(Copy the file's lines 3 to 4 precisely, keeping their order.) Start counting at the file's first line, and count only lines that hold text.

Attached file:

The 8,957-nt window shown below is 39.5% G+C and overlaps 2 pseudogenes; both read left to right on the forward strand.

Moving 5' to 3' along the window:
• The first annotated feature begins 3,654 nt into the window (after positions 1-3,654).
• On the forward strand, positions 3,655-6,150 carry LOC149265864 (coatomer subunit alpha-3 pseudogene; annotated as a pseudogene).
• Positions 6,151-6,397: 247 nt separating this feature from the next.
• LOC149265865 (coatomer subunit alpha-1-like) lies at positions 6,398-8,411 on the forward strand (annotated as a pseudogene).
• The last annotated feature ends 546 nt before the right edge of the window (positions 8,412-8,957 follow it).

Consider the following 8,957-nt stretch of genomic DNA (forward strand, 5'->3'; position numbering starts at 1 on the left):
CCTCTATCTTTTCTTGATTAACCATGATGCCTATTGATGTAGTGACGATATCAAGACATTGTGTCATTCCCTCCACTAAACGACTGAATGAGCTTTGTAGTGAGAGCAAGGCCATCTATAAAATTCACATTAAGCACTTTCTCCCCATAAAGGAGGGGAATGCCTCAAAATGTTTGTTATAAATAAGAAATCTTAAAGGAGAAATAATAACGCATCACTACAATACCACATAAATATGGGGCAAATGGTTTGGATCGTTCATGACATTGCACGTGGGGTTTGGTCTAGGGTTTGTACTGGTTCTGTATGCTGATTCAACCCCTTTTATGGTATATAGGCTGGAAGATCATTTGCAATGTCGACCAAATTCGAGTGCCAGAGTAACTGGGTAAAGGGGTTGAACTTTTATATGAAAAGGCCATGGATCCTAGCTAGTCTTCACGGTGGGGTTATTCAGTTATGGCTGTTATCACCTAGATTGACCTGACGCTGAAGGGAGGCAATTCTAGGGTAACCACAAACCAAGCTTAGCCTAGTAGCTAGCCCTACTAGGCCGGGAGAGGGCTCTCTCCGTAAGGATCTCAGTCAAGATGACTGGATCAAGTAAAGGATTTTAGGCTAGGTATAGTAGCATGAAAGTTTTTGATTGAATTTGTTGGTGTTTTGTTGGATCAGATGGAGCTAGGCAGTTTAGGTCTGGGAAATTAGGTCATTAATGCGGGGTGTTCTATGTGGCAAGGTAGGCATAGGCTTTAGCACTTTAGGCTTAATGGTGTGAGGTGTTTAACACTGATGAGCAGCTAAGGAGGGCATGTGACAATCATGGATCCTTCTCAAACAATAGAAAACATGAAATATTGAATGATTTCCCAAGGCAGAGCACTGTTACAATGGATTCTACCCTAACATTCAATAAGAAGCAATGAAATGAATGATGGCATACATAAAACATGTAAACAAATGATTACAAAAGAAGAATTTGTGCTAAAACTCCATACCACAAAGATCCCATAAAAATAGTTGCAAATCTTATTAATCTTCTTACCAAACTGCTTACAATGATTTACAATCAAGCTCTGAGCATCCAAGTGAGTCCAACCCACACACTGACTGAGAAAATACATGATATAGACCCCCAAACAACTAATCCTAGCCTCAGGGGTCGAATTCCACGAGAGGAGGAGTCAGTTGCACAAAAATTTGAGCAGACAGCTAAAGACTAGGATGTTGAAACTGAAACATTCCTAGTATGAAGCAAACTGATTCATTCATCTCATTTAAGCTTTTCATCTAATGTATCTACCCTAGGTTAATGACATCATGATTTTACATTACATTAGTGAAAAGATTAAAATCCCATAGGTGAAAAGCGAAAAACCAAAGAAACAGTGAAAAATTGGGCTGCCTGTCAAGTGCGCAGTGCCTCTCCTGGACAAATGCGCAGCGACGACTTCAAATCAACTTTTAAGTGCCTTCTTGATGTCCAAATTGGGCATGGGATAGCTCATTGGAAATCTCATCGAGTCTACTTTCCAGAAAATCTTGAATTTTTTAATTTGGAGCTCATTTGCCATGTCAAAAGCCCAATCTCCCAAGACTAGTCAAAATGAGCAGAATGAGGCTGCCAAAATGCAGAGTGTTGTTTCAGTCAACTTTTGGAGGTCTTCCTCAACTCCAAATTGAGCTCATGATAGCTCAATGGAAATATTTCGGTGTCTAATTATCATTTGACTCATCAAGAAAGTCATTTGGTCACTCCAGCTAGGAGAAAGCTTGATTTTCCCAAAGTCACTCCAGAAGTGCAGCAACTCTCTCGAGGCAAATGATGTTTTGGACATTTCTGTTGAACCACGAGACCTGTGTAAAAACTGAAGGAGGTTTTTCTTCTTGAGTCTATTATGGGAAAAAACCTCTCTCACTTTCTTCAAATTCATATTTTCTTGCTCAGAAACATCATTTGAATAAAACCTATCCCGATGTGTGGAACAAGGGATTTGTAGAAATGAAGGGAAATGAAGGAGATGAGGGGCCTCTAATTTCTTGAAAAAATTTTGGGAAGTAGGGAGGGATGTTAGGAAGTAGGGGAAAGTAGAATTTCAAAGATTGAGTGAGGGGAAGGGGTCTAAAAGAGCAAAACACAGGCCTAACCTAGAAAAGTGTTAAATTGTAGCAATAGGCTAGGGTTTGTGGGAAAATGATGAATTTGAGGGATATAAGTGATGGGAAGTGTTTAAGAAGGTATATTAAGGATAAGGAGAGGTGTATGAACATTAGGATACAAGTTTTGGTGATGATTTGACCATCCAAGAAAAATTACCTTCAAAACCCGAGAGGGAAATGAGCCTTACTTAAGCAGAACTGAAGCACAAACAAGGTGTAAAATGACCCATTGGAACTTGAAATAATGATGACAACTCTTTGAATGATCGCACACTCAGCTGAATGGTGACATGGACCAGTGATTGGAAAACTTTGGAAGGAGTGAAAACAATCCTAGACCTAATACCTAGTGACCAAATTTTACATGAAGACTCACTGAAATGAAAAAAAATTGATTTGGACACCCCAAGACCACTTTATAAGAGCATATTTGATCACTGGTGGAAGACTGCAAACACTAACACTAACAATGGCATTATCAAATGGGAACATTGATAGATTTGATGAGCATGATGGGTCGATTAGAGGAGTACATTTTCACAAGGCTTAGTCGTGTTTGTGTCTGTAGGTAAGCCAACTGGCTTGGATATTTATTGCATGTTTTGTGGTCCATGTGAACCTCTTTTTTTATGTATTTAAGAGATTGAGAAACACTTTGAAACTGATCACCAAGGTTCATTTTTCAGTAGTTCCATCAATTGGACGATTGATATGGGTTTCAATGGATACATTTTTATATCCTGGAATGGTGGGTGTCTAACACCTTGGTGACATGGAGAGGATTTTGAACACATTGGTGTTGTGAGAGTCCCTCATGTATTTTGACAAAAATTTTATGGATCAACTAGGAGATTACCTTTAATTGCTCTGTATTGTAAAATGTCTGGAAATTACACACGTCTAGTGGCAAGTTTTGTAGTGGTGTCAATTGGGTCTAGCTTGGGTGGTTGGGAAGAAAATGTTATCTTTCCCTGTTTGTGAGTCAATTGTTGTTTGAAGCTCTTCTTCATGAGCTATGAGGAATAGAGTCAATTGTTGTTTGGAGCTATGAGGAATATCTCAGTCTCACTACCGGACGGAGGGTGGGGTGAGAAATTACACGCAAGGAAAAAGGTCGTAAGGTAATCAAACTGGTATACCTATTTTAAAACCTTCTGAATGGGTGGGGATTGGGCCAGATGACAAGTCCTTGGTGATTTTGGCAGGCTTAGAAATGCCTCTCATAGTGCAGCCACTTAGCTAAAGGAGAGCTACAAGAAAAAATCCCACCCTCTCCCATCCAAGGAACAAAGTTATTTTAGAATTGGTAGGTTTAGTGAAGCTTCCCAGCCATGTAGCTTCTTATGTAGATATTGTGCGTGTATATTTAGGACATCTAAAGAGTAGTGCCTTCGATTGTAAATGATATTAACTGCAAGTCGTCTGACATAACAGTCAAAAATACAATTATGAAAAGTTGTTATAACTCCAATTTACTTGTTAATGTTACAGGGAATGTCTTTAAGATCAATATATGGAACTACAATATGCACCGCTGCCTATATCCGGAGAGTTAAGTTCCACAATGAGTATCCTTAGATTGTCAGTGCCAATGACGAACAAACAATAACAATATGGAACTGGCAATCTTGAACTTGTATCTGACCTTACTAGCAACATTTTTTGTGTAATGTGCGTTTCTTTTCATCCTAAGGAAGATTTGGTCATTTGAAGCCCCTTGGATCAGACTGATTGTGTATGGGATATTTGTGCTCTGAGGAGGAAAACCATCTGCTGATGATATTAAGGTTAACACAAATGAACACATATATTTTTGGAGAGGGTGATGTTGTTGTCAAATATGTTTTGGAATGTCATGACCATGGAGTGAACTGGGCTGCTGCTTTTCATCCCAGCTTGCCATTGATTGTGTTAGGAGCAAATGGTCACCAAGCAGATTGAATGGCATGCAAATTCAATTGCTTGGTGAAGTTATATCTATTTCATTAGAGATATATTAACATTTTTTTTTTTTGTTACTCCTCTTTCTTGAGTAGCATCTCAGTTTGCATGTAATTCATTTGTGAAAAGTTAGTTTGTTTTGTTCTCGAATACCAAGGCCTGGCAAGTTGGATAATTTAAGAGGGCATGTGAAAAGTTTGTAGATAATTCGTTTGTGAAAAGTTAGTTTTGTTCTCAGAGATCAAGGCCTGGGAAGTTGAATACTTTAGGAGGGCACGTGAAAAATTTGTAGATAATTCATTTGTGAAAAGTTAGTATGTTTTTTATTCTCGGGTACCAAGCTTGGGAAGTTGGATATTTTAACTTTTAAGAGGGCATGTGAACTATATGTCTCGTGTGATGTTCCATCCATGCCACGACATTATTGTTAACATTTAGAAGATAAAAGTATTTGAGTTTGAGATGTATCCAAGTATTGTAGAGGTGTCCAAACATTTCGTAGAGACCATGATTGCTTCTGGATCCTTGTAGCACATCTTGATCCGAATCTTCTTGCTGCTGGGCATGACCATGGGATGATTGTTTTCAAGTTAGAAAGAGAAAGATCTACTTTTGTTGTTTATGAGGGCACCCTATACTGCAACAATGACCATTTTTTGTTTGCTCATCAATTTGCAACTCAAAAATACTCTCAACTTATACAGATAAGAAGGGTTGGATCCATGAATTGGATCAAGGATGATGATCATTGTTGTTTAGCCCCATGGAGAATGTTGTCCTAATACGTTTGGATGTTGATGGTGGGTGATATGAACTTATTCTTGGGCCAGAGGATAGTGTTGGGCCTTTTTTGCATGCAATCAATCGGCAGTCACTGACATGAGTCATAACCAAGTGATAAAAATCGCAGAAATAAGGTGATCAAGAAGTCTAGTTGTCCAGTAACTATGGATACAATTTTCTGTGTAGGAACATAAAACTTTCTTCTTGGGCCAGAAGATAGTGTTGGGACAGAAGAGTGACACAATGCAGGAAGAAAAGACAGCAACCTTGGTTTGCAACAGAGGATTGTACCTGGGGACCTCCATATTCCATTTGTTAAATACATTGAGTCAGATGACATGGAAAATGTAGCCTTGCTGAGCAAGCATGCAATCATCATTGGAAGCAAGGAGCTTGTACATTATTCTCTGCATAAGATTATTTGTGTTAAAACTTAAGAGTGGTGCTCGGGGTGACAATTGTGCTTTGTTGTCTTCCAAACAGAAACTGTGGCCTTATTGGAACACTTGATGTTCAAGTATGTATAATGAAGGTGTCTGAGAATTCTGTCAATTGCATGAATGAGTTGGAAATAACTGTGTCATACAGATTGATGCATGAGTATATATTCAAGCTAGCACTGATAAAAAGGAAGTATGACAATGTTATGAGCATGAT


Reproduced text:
• The first annotated feature begins 3,654 nt into the window (after positions 1-3,654).
• On the forward strand, positions 3,655-6,150 carry LOC149265864 (coatomer subunit alpha-3 pseudogene; annotated as a pseudogene).